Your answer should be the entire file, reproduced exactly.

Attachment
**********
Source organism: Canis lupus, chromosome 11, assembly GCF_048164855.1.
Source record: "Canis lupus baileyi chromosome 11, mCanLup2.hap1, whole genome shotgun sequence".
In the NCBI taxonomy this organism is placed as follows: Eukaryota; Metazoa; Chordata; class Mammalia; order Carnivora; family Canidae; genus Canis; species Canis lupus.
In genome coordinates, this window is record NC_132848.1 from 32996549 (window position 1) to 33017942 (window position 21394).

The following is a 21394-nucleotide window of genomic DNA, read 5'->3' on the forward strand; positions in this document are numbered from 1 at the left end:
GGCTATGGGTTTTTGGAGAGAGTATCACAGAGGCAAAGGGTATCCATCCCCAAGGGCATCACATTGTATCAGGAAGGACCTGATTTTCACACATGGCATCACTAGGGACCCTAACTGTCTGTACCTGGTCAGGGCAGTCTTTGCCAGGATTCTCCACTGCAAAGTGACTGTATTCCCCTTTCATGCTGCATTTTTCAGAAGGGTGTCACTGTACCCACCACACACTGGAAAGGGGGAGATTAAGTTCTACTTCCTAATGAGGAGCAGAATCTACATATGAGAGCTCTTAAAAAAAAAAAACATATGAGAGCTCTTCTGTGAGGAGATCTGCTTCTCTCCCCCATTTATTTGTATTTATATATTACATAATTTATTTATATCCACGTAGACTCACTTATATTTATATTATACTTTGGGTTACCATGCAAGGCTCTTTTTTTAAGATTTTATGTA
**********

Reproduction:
Source organism: Canis lupus, chromosome 11, assembly GCF_048164855.1.
Source record: "Canis lupus baileyi chromosome 11, mCanLup2.hap1, whole genome shotgun sequence".
In the NCBI taxonomy this organism is placed as follows: Eukaryota; Metazoa; Chordata; class Mammalia; order Carnivora; family Canidae; genus Canis; species Canis lupus.
In genome coordinates, this window is record NC_132848.1 from 32996549 (window position 1) to 33017942 (window position 21394).

The following is a 21394-nucleotide window of genomic DNA, read 5'->3' on the forward strand; positions in this document are numbered from 1 at the left end:
GGCTATGGGTTTTTGGAGAGAGTATCACAGAGGCAAAGGGTATCCATCCCCAAGGGCATCACATTGTATCAGGAAGGACCTGATTTTCACACATGGCATCACTAGGGACCCTAACTGTCTGTACCTGGTCAGGGCAGTCTTTGCCAGGATTCTCCACTGCAAAGTGACTGTATTCCCCTTTCATGCTGCATTTTTCAGAAGGGTGTCACTGTACCCACCACACACTGGAAAGGGGGAGATTAAGTTCTACTTCCTAATGAGGAGCAGAATCTACATATGAGAGCTCTTAAAAAAAAAAAACATATGAGAGCTCTTCTGTGAGGAGATCTGCTTCTCTCCCCCATTTATTTGTATTTATATATTACATAATTTATTTATATCCACGTAGACTCACTTATATTTATATTATACTTTGGGTTACCATGCAAGGCTCTTTTTTTAAGATTTTATGTA